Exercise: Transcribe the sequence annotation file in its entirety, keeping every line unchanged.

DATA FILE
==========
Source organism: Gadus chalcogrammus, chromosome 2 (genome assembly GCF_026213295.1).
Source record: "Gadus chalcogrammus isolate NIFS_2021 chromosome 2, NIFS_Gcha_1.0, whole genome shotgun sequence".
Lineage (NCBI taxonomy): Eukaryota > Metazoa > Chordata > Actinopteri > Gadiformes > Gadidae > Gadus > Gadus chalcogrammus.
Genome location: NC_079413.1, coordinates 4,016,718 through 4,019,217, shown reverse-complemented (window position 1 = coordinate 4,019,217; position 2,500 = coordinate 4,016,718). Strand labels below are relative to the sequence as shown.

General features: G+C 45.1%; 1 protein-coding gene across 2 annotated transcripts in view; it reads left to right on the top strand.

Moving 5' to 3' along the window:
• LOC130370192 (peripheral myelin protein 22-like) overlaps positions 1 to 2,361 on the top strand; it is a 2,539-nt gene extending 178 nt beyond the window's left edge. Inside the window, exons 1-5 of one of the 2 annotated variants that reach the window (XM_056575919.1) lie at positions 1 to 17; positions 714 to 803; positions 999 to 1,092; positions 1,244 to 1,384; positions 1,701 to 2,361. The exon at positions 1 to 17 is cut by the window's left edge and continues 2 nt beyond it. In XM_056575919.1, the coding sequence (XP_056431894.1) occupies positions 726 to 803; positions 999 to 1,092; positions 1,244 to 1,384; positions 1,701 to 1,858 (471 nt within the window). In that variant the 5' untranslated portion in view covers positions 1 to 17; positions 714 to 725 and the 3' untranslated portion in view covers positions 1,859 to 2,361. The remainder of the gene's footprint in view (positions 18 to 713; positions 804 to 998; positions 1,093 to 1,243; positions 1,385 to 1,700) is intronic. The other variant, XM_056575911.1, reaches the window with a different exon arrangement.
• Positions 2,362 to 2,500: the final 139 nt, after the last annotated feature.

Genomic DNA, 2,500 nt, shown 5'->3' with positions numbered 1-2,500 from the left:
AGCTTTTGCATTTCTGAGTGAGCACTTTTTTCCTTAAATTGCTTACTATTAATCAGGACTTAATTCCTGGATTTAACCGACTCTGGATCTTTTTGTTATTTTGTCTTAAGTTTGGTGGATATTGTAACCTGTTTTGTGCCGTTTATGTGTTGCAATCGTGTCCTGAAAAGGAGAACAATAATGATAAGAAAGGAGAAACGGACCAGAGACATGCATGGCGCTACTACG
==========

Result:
Source organism: Gadus chalcogrammus, chromosome 2 (genome assembly GCF_026213295.1).
Source record: "Gadus chalcogrammus isolate NIFS_2021 chromosome 2, NIFS_Gcha_1.0, whole genome shotgun sequence".
Lineage (NCBI taxonomy): Eukaryota > Metazoa > Chordata > Actinopteri > Gadiformes > Gadidae > Gadus > Gadus chalcogrammus.
Genome location: NC_079413.1, coordinates 4,016,718 through 4,019,217, shown reverse-complemented (window position 1 = coordinate 4,019,217; position 2,500 = coordinate 4,016,718). Strand labels below are relative to the sequence as shown.

General features: G+C 45.1%; 1 protein-coding gene across 2 annotated transcripts in view; it reads left to right on the top strand.

Moving 5' to 3' along the window:
• LOC130370192 (peripheral myelin protein 22-like) overlaps positions 1 to 2,361 on the top strand; it is a 2,539-nt gene extending 178 nt beyond the window's left edge. Inside the window, exons 1-5 of one of the 2 annotated variants that reach the window (XM_056575919.1) lie at positions 1 to 17; positions 714 to 803; positions 999 to 1,092; positions 1,244 to 1,384; positions 1,701 to 2,361. The exon at positions 1 to 17 is cut by the window's left edge and continues 2 nt beyond it. In XM_056575919.1, the coding sequence (XP_056431894.1) occupies positions 726 to 803; positions 999 to 1,092; positions 1,244 to 1,384; positions 1,701 to 1,858 (471 nt within the window). In that variant the 5' untranslated portion in view covers positions 1 to 17; positions 714 to 725 and the 3' untranslated portion in view covers positions 1,859 to 2,361. The remainder of the gene's footprint in view (positions 18 to 713; positions 804 to 998; positions 1,093 to 1,243; positions 1,385 to 1,700) is intronic. The other variant, XM_056575911.1, reaches the window with a different exon arrangement.
• Positions 2,362 to 2,500: the final 139 nt, after the last annotated feature.

Genomic DNA, 2,500 nt, shown 5'->3' with positions numbered 1-2,500 from the left:
AGCTTTTGCATTTCTGAGTGAGCACTTTTTTCCTTAAATTGCTTACTATTAATCAGGACTTAATTCCTGGATTTAACCGACTCTGGATCTTTTTGTTATTTTGTCTTAAGTTTGGTGGATATTGTAACCTGTTTTGTGCCGTTTATGTGTTGCAATCGTGTCCTGAAAAGGAGAACAATAATGATAAGAAAGGAGAAACGGACCAGAGACATGCATGGCGCTACTACG